After thinking about the phrase some more, I’ve realized that there is a lot to unpack in it. In that simple 6 word phrase, you can actually learn everything you need to know about how to treat your fellow man.

In this series, I will present three primary topics: “What is love?”, “I am called to love?” and “I am my brother’s keeper?”

While my point of view is undoubtedly Catholic and I lean on St. Thomas Aquinas’ heavily, I have done my best to incorporate non-Catholic philosophers below. For example, I have found that Aristotle’s writings on several of these topics are most excellent.

What is love?

No, really, what is it?

Aristotle writes that to love is “wishing for [them] what you believe to be good things, not for your own sake but for [that person’s].” (Rhetoric ii, 4) Technically he calls this philia, which can be translated in a number of ways. In Greek, philia is a broad term of friendship, and includes love. Aristotle later writes:

[Love] has various forms—comradeship, intimacy, kinship, and so on.

Things that cause [love] are: doing kindness; doing them unasked; and not proclaiming the fact when they are done, which shows that they were done for our own sake and not for some other reason.

According to St. Paul in 1 Corinthians 13:4-6

Love is patient, love is kind. It is not jealous, [love] is not pompous, it is not inflated, it is not rude, it does not seek its own interests, it is not quick-tempered, it does not brood over injury, it does not rejoice in wrongdoing but rejoices with the truth.

Combined with the writings of Aristotle, we see that love is not about the giver—it is receiver. Love often requires sacrifice from the giver to the receiver. “No one has greater love than this, to lay down one’s life for one’s friends.” (John 15:13) It becomes apparent that love will at some point require one to freely sacrifice for the sake of another. Love, however, is not just sacrifice. To truly love is to wish and to do good things for another person, not taking into account one’s own desires. Furthermore, all true friendships are based in love.

What is good?

If love is wishing and doing good things for another person, it would help to know what is good. Contrary to what many would have you believe: not everything that feels good is good for them, and not everything that feels bad is bad them.

I must start with the basis that it is possible to know the truth about things. Aristotle takes this as a given when he writes that “we have to start with the known, and ‘known’ has two meanings: there are things known to us, and things known absolutely.” (Ethics i, 4) Furthermore, he states that: “it is our duty to give first place to truth.” (Ethics i, 6) I may write an article on truth later, but for now it must wait.

There are two definitions of good. The first, most commonly used definition, states that it is plain and obvious what is good. Good brings pleasure, wealth, honor, etc. The problem with this definition is that it changes. When a person is under stress, they will change their definition to include stability. Some people think that being constantly entertained and not having to think is good. Some people think that good health is the only good. A better definition is needed. A person cannot wish good things for someone if what is good constantly changes!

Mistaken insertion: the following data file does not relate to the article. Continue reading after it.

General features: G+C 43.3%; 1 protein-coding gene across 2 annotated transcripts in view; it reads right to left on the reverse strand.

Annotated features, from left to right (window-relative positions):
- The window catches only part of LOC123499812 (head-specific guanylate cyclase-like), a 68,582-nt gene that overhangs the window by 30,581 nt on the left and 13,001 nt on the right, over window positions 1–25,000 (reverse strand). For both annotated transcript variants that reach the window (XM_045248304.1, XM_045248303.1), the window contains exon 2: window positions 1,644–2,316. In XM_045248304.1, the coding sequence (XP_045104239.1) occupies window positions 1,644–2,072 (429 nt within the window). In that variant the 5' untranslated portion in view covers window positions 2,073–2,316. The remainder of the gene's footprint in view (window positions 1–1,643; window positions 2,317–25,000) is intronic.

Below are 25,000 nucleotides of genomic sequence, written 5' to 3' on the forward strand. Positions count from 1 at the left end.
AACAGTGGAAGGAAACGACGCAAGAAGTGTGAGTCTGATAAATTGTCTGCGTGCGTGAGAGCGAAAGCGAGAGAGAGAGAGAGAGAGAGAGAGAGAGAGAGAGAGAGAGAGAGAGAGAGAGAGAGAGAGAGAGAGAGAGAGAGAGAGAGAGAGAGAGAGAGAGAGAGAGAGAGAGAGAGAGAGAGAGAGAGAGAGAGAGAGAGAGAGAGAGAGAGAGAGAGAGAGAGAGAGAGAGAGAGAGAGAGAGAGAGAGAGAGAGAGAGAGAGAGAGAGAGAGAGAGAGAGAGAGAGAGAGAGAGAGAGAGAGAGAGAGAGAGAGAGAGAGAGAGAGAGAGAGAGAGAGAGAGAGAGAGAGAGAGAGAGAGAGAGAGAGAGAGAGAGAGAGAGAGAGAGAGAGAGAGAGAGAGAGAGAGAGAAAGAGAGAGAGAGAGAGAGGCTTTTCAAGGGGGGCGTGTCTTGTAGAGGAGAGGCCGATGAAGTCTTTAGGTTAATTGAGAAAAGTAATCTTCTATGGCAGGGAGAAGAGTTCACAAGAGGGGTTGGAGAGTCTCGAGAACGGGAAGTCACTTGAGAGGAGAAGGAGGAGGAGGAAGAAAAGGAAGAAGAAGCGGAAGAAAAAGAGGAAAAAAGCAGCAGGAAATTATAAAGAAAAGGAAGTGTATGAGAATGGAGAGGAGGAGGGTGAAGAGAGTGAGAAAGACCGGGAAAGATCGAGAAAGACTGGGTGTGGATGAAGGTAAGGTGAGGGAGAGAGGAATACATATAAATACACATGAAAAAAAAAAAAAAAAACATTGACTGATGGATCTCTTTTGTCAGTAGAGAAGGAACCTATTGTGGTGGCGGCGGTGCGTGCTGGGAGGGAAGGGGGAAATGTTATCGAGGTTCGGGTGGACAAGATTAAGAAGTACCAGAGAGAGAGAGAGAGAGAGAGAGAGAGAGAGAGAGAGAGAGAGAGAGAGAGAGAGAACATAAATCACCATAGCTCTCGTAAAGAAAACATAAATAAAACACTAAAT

The second definition of good is that which brings us closer to our final goal. It is not easy to always define what is good, because many people do not realize what their final goal is. Mankind does have a final goal, to be with our Creator after our earthly life is complete. (That sentence alone can probably spawn half a dozen articles.) The tricky part is determining what we must do to be with our Creator. Luckily, because we are able to determine the truth, we can figure this out.

This is where the Catholic Church comes into the picture—it has done a lot of this work for us. The church has had a lot of people with a lot of time to think. The church says that to be with our Creator, we must become like our Creator. We can do this by living the virtuous life, because “the goal of a virtuous life is to become like God.” (CCC 1803) The four cardinal virtues are prudence, justice, fortitude and temperance. (1805) They are the basis for morally good acts (1804) We can strengthen virtue through education, good acts and perseverance through hardship. (1839) The three other virtues—faith, hope and charity—are theological virtues. These are virtues that we use to relate to God and inform us on how to live morally. (1813)

Summary

To sum it all up: to love is to wish and to do good things for others. Good things and actions are those which lead to a life strong in the virtues of prudence, justice, fortitude, temperance, faith, hope and charity.

In two weeks: I am called to love?

Bibliography

The following sources were consulted but not directly referenced while writing this article.

Catechism of the Catholic Church, Part 3 “Life in Christ”, Section 1 “Man’s Vocation: Life in the Spirit”, Chapter 1 “The Dignity of the Human Person”:

· Article 5 “The Morality of the Passions”

· Article 7 “The Virtues”

Common Nonsense: 25 Fallacies About Life … Refuted, Rev. Cliff Ermatinger, L.C.

Summa Theologiae, St. Thomas Aquinas, I-II, 18; 26, 4. http://www.newadvent.org/summa/2.htm